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The Nuclear Options Republicans May Use to Stop Senate Filibusters of Court Nominees

Duncan Currie, in the Weekly Standard (12-6-04):

THE SENATE'S COLD WAR over judicial nominations is at a crossroads. With a newly minted chamber taking office January 4, and a new minority leader already designated, the time seems ripe for a fresh start. The Republican majority wants an end to all active Democratic filibusters of appellate court nominees and the cession of such tactics in the future. Will the opposition comply?

The answer hinges on two unknowns: first, what lessons Senate Democrats draw from the 2004 election; second, the tone set by their new leader, Nevada senator Harry Reid. Retiring senator Bob Graham has predicted "less willingness" among Democrats "to participate in a filibuster" of circuit court nominees, and Reid claims Republicans are "crying wolf." "My position is this," Reid told reporters on November 16. "Two hundred and three federal judges were approved--203. Ten were turned down. Does that require any kind of a 'nuclear option'? I would certainly think not." Republicans hope for judicial d├ętente. But they're prepared to "go nuclear."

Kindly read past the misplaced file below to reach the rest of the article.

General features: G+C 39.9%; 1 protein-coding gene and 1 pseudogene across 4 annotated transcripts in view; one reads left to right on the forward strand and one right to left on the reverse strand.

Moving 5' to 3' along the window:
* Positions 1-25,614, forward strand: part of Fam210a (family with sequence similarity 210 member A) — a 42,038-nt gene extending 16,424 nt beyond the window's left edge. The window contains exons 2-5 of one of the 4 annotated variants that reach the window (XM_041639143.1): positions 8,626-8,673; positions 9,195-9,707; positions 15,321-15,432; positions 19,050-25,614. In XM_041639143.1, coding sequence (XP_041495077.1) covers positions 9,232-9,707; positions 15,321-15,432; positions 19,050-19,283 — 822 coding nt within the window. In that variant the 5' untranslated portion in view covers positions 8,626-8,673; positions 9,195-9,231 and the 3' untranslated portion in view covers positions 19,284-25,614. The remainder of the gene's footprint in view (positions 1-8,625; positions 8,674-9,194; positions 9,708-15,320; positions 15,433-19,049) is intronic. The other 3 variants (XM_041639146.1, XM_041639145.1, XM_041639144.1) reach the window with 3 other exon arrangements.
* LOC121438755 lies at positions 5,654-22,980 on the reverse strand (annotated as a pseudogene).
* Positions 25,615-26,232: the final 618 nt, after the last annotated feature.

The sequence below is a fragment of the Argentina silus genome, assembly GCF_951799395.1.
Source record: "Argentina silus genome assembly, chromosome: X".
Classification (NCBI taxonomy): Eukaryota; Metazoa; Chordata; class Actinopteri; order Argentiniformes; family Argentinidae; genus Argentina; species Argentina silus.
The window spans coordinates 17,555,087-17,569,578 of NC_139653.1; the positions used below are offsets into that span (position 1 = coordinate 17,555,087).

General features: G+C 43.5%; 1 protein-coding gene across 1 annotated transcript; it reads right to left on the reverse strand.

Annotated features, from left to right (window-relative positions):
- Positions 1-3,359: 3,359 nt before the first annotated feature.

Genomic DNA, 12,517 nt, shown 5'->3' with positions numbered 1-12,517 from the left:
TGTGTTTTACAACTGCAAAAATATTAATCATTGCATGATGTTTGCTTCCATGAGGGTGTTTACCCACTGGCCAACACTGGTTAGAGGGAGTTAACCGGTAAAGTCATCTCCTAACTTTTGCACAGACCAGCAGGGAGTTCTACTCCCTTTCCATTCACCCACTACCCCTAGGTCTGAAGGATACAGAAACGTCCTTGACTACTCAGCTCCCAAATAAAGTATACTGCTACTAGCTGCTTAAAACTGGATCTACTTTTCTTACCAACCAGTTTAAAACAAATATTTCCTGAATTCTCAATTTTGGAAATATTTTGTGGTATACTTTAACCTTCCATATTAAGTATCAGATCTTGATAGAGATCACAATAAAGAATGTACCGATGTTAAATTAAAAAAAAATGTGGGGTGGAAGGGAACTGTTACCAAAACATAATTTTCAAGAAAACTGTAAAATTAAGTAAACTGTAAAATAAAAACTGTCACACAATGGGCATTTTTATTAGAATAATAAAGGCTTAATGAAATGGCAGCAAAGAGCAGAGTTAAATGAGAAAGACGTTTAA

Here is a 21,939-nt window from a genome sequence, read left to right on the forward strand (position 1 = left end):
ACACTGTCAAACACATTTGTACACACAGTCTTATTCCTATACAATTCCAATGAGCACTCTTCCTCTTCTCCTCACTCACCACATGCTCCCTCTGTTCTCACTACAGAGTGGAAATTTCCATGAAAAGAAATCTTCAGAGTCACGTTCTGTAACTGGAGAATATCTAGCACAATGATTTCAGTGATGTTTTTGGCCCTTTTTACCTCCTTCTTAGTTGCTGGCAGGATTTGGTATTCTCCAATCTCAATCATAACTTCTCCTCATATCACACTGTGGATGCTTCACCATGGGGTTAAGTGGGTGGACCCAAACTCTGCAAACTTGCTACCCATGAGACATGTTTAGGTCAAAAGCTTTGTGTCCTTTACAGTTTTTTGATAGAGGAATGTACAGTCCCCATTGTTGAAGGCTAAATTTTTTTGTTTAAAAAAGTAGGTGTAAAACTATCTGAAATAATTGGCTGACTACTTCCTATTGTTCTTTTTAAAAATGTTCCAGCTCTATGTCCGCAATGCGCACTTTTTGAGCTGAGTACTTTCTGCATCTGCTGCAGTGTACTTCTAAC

Not that all GOP senators would use that term. Many prefer the gentler "constitutional option." Whatever the nomenclature, at issue is a controversial parliamentary maneuver. Essentially, Republicans would alter Senate procedure on judicial confirmations in order to prevent filibusters.

Just how they'd do so is unclear. The nuclear option could take several shapes. For instance, GOP senators might seek to officially change Senate rules. Or, they might simply reinterpret Senate precedent. In one widely discussed scenario, Republicans would secure a ruling from the chair that would allow them to obtain cloture on judicial nominations by majority vote. When this decision came down, Democrats would appeal. Republicans would need 51 votes (or 50 plus Vice President Cheney) to table the appeal and uphold the ruling.

GOP senators have toyed with such ideas for almost two years, but they didn't have enough votes. In a de facto 51-49 Senate, there weren't enough Republicans on board. The chief GOP holdouts were Susan Collins, Lincoln Chafee, and Olympia Snowe, while John McCain and Arlen Specter were leery. McCain and Specter are still hedging, but that might not matter. With Senate Republicans soon to be brandishing an effective 55-45 majority, they could have the votes to move forward regardless....